I Found A Lump, Part II

Click on either title to link to:

I Found A Lump, Part I
I Found A Lump, Part III

Are you sure you have something scheduled here today?

Anxiety. Frustration. Rage! Lady, don’t make me come over there. I haven’t had anything to eat or drink since midnight, and I REALLY don’t want to be here, and you’re going to make me late for my surgical prep because you can’t find my name in your &%#$ing computer?

But what I really said, after chuckling nervously, was, “Yes, ma’am, I’m sure.”

I would have paid big bucks for a cup of coffee.

I usually start my day with a bowl of oatmeal or an egg white omelette with sauteed veggies and cheddar, and God help the poor fool who gets between me and my favorite extra-large coffee cup. So while I knew I would survive a couple of hungry hours before my 11:00 AM surgical start time, I was more than a little concerned about the possibility of caffeine-deprivation and nerves combining and exploding in the face of anyone who dared to wish me a good morning.

We straightened out the confusion, I signed a stack of papers, then I settled into a chair in the surgical waiting room, where someone sat and sipped a cup of hospital cafeteria coffee. How dare they? Normally, that slightly stale, industrial grade coffee scent offends me, but that day the very idea of anything resembling my favorite morning addiction made me want to jump up and run to the nearest Starbucks and forget the whole thing.

Ah, Starbucks. How I love you.

I was relieved to have finally reached Thursday, the day of surgery, so that I could get it over with, but now I wanted to be anywhere but here. All week when asked how I was feeling about things, I replied, “I really just need it to be Friday.”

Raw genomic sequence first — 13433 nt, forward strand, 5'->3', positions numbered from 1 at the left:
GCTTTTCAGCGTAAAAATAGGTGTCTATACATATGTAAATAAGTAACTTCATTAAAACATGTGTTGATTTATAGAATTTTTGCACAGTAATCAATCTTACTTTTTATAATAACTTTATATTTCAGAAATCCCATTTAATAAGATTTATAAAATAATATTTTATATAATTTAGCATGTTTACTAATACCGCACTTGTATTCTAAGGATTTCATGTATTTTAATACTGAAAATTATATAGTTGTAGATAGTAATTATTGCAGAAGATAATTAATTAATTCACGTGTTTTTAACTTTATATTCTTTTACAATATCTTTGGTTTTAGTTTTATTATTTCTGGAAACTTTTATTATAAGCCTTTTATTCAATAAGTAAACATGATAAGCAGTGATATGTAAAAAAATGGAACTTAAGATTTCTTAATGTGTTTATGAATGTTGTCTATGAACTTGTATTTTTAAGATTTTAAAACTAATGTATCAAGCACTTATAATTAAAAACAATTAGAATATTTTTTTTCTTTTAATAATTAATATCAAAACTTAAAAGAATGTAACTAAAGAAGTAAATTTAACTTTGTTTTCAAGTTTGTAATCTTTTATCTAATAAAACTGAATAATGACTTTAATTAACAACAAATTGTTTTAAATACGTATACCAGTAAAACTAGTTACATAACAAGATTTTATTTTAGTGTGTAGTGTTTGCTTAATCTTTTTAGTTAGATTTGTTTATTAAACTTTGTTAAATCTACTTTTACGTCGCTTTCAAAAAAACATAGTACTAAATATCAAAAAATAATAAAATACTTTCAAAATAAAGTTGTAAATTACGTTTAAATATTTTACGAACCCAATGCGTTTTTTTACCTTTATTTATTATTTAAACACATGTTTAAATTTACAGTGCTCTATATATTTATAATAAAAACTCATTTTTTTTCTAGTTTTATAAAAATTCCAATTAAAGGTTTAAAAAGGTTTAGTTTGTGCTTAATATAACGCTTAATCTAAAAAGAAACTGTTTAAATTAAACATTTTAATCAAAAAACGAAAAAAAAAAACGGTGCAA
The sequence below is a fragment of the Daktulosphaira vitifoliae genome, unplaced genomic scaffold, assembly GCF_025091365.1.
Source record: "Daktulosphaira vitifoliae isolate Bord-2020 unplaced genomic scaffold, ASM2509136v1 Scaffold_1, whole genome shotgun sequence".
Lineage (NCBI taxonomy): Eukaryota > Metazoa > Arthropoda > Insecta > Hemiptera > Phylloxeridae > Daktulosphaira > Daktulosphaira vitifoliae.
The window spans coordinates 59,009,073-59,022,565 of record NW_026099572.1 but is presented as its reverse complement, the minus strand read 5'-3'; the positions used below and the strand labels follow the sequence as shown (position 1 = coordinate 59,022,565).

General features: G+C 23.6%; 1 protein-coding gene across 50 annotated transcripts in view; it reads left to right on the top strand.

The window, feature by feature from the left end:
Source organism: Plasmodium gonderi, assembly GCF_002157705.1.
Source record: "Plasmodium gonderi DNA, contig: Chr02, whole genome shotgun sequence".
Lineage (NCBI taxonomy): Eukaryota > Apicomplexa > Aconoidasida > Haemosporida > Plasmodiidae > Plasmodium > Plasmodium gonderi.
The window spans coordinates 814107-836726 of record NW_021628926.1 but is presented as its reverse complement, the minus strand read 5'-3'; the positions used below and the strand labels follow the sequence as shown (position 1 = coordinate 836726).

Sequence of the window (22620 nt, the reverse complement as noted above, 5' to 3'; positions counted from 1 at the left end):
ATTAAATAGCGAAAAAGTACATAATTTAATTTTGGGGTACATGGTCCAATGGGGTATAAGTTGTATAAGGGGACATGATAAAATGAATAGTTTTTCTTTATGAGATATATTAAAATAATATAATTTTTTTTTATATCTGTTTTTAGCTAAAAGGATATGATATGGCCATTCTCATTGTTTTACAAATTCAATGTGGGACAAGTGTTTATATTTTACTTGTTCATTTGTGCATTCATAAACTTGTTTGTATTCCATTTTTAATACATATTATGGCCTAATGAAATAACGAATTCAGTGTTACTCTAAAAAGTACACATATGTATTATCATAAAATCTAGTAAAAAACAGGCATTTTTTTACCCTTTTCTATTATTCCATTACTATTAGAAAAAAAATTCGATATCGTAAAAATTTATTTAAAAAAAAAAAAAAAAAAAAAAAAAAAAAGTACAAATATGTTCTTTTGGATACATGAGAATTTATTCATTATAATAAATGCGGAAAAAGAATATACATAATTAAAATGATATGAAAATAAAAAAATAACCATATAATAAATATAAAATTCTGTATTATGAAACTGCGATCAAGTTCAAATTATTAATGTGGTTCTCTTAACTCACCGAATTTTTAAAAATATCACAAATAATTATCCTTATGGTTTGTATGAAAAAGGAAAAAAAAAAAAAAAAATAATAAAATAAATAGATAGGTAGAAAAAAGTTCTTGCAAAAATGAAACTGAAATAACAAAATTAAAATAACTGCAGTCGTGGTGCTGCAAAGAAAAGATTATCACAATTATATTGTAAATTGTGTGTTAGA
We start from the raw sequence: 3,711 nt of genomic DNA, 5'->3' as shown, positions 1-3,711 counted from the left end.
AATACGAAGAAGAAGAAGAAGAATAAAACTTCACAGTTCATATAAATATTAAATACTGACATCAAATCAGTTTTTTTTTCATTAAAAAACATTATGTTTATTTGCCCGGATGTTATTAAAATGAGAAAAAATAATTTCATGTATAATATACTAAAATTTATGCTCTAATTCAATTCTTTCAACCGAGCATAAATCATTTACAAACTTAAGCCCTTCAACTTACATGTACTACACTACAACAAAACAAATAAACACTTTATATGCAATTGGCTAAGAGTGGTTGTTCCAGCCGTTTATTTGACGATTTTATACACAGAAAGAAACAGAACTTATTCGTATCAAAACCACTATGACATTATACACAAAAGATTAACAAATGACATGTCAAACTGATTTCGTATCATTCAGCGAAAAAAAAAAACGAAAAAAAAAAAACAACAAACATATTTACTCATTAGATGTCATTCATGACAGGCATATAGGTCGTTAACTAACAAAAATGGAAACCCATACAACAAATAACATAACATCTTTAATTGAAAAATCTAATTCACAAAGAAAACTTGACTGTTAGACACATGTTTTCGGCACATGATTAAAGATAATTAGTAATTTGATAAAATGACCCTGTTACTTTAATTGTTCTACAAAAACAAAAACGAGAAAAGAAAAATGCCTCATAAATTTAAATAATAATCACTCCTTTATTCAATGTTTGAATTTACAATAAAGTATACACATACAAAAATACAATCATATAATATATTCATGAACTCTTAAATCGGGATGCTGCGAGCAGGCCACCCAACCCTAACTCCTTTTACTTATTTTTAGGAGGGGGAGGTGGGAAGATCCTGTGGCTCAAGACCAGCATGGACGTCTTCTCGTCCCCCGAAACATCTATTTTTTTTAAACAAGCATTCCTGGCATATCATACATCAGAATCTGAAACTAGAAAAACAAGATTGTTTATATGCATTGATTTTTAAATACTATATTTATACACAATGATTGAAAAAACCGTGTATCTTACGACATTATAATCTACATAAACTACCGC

I had almost forgotten about the first time I had a lump removed, fifteen years ago, when the local anesthetic didn’t work. The sedation drugs snowed me under enough that I could not speak or open my eyes, but I could hear and understand everything, as if I was awake. And I most certainly did not receive any benefit of the merciful “amnesia” that was supposed to come from one of the drugs. I remember it vividly. The surgeon began to cut, and I felt all of it, but couldn’t get the words out to tell them so. After a few seconds, someone saw my face and asked, “Can you feel that, Kathryn?” at which point I was able to squeak out a pathetic, “It hurts; hard to talk.”

They stopped, told me that I needed to tell them if I felt pain (gee, thanks, wish I had thought of that) injected more local anesthetic, and got on with it. But the memory remains.

I worried a lot about that this week. What if the anesthesia doesn’t work? What if I can’t say anything this time? What if nobody notices?

I also worried about my extremely agitating tendency to bleed. My brother and I have joked for years that we must be from the planet Krypton, with our odd medical anomalies. I have enough platelets for three or four people, and I take an aspirin daily to keep them moving along. The concern about bleeding is trumped by the worry over clotting; in my case, the benefits of the aspirin outweigh the risk.

Hard to quiet those damned worry voices. They’ve kept up their blasted whispering for a week.